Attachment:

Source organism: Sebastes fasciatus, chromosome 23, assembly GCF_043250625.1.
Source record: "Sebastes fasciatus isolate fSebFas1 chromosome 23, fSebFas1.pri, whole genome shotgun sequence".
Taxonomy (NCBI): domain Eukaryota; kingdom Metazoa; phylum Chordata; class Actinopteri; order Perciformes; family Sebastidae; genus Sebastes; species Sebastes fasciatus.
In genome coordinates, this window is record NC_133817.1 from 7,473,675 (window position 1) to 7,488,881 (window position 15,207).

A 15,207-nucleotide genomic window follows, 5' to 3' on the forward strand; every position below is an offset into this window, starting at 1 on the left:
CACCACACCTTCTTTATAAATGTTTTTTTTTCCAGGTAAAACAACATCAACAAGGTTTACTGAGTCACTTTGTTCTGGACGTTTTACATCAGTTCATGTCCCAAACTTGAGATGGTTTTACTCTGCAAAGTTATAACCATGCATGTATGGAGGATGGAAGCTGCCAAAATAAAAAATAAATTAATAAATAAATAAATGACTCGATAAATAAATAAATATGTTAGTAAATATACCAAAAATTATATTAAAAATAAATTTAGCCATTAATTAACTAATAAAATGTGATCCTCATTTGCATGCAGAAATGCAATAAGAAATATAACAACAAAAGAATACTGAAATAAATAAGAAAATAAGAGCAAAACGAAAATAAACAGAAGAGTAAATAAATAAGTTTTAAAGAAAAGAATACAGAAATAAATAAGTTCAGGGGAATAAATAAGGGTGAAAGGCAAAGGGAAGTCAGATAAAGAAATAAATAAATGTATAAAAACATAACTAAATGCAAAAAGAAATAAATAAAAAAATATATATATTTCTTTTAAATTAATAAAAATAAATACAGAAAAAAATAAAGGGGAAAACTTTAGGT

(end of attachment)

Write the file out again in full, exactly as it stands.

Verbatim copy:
Source organism: Sebastes fasciatus, chromosome 23, assembly GCF_043250625.1.
Source record: "Sebastes fasciatus isolate fSebFas1 chromosome 23, fSebFas1.pri, whole genome shotgun sequence".
Taxonomy (NCBI): domain Eukaryota; kingdom Metazoa; phylum Chordata; class Actinopteri; order Perciformes; family Sebastidae; genus Sebastes; species Sebastes fasciatus.
In genome coordinates, this window is record NC_133817.1 from 7,473,675 (window position 1) to 7,488,881 (window position 15,207).

A 15,207-nucleotide genomic window follows, 5' to 3' on the forward strand; every position below is an offset into this window, starting at 1 on the left:
CACCACACCTTCTTTATAAATGTTTTTTTTTCCAGGTAAAACAACATCAACAAGGTTTACTGAGTCACTTTGTTCTGGACGTTTTACATCAGTTCATGTCCCAAACTTGAGATGGTTTTACTCTGCAAAGTTATAACCATGCATGTATGGAGGATGGAAGCTGCCAAAATAAAAAATAAATTAATAAATAAATAAATGACTCGATAAATAAATAAATATGTTAGTAAATATACCAAAAATTATATTAAAAATAAATTTAGCCATTAATTAACTAATAAAATGTGATCCTCATTTGCATGCAGAAATGCAATAAGAAATATAACAACAAAAGAATACTGAAATAAATAAGAAAATAAGAGCAAAACGAAAATAAACAGAAGAGTAAATAAATAAGTTTTAAAGAAAAGAATACAGAAATAAATAAGTTCAGGGGAATAAATAAGGGTGAAAGGCAAAGGGAAGTCAGATAAAGAAATAAATAAATGTATAAAAACATAACTAAATGCAAAAAGAAATAAATAAAAAAATATATATATTTCTTTTAAATTAATAAAAATAAATACAGAAAAAAATAAAGGGGAAAACTTTAGGT